PETscan helps vets assess skull criteria

Rules for breeding brachycephalic dogs tightened by ministry

The Ministry of Agriculture, Nature and Food Quality (LNV) announced today that the rules for breeding brachycephalic dogs will be tightened. This is to prevent the continued breeding of dogs with traits that cause unnecessary suffering. The Genetics Expertise Centre at the Faculty of Veterinary Medicine has drawn up the criteria that can be used to test whether a dog complies with the current legislation. The PETscan diagnostic system includes an interactive scoring form, which can be used by vets to issue such a statement for a breeding animal.

PETscan supports vets in their role in the prevention of hereditary health problems," said veterinary specialist Hille Fieten of the Genetics Expertise Centre. "This allows us as a profession to prevent animal suffering together with breeders and animal owners. I think it is great that our research can contribute and have an impact in this way.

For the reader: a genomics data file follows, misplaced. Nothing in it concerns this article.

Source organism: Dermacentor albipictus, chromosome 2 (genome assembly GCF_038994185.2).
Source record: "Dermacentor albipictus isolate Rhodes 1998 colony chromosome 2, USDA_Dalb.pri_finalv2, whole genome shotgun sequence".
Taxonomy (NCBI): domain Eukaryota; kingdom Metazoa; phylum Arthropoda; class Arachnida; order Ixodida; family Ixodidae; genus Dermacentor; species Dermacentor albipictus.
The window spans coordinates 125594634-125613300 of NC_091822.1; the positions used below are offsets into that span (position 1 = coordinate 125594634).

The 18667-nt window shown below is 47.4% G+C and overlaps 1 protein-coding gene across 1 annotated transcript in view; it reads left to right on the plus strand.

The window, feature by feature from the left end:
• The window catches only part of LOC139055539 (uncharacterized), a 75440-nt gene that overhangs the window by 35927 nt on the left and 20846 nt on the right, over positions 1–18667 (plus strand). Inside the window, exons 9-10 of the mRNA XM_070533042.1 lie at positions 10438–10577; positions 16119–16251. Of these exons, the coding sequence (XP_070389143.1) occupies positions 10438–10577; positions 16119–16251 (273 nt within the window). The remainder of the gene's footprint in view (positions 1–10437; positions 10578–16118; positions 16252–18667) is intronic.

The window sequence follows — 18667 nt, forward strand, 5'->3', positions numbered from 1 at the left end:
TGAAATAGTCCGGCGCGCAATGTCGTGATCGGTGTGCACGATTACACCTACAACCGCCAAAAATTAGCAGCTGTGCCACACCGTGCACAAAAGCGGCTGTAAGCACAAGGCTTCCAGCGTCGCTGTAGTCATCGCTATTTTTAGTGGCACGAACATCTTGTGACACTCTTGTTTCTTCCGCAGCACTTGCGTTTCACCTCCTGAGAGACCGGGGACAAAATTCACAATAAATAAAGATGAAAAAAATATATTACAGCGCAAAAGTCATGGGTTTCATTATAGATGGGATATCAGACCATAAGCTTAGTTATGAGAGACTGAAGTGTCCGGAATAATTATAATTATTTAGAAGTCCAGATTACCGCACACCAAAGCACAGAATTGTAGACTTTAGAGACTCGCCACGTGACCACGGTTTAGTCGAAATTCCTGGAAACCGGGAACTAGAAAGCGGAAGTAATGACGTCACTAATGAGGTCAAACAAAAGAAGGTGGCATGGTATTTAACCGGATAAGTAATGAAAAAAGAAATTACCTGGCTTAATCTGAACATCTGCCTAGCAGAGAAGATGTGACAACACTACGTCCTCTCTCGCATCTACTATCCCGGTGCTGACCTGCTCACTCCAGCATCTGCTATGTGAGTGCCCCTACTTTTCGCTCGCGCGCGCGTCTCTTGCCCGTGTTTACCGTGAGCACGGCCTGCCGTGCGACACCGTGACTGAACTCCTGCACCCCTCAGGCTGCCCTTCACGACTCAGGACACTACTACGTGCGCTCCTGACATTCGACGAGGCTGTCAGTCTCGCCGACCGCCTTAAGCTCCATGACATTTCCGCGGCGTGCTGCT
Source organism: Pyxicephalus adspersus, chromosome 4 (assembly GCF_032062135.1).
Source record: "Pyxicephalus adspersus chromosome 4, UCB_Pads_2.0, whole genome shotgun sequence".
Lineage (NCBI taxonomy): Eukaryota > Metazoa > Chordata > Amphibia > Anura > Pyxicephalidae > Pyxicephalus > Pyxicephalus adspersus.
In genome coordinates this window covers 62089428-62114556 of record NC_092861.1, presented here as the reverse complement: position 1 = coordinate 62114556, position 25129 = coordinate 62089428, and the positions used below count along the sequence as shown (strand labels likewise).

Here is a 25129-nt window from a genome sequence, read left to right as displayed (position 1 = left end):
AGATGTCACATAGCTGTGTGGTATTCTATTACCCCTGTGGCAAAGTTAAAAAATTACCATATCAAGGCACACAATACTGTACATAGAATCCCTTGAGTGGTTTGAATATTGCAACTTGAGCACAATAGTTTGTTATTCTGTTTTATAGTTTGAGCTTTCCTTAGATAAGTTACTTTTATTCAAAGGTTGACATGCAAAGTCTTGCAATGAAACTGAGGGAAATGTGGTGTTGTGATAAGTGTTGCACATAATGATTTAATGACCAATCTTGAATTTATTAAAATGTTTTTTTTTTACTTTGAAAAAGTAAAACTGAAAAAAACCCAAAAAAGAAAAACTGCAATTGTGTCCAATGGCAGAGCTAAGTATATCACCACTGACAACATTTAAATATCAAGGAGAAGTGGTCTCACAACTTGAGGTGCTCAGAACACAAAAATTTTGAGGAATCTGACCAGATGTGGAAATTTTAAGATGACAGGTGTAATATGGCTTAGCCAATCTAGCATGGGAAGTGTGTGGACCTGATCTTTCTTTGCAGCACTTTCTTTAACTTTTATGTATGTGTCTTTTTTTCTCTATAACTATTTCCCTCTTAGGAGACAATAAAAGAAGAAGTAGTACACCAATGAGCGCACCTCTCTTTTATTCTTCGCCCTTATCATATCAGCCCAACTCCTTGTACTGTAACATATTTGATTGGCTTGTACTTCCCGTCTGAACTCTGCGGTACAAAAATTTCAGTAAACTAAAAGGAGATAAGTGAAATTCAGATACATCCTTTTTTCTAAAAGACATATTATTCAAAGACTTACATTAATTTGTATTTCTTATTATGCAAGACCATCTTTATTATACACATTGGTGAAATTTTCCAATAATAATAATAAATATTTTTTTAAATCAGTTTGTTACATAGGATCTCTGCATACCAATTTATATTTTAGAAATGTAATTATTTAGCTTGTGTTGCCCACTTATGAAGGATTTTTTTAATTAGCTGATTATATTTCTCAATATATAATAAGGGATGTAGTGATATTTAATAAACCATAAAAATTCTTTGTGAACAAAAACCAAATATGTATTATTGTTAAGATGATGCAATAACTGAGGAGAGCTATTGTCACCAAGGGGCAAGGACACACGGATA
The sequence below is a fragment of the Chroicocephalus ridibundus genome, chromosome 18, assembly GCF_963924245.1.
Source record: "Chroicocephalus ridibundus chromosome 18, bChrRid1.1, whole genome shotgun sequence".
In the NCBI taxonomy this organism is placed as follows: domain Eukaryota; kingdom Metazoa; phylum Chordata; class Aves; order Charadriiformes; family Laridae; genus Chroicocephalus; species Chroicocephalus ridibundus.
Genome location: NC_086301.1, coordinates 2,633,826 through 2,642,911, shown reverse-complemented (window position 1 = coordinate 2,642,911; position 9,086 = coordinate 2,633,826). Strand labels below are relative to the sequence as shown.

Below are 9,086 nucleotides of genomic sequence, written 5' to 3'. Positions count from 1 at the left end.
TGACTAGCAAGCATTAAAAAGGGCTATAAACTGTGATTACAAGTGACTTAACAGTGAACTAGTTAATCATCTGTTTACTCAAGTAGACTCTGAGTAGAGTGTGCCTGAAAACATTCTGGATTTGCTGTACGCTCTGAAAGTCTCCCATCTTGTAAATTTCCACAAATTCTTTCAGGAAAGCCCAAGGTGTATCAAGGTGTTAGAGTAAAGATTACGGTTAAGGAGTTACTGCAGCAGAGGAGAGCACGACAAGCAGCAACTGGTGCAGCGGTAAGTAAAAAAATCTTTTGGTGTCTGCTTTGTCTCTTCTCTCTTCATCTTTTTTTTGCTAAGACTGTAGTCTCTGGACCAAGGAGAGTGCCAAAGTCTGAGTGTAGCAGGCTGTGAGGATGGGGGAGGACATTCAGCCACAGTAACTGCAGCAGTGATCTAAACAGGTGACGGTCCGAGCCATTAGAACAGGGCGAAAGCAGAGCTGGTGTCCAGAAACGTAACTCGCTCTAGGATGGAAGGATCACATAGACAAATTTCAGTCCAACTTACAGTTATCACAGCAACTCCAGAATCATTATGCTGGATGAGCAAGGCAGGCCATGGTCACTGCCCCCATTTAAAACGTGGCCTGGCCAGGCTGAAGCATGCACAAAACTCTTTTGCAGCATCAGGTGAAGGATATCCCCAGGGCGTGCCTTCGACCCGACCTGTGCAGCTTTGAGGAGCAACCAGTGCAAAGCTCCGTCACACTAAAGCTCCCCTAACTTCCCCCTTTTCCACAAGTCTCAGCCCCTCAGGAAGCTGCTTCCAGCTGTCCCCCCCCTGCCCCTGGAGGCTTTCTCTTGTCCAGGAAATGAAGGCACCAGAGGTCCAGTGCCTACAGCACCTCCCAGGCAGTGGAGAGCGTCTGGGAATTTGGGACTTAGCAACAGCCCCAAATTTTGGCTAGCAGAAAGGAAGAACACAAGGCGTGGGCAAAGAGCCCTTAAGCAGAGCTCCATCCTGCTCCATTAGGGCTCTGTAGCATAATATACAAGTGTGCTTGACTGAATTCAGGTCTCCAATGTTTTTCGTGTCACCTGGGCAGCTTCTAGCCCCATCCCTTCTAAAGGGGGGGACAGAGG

dr. Hille Fieten

Health problems

Extremely short-skulled ('brachycephalic') dogs suffer from numerous health problems, including respiratory problems and eye damage. Therefore, since 2019, dogs may be bred only if they meet six criteria, that have been drawn up by experts from the Genetics Expertise Centre at the Faculty of Veterinary Medicine. These rules have now been laid down in a policy rule.

No more exceptions

The policy rule ends the temporary exception for breeding extremely short-skulled dogs under conditions. This means that adult dogs that do not meet the criteria may no longer be used for so-called outcross, the deliberate crossing of dogs to improve a breed. This exception is no longer necessary, according to the ministry, because breeders have had enough time over the past 4.5 years to gradually work towards dogs with healthy skull conformation.

Dogs that have undergone corrective surgery, such as rhinoplasty or shortening of the soft palate, are also explicitly excluded from breeding in the new policy rule.

PETscan supports veterinarian

The veterinarian will have an important role in supporting breeders in the selection of breeding stock. To support veterinarians in this, the Veterinary Genetics Expertise Centre has developed the diagnostic system PETscan. PETscan includes an interactive scoring form, which supports veterinarians in assessing the skull criteria. This allows vets to support breeders even better in selecting healthy breeding animals.

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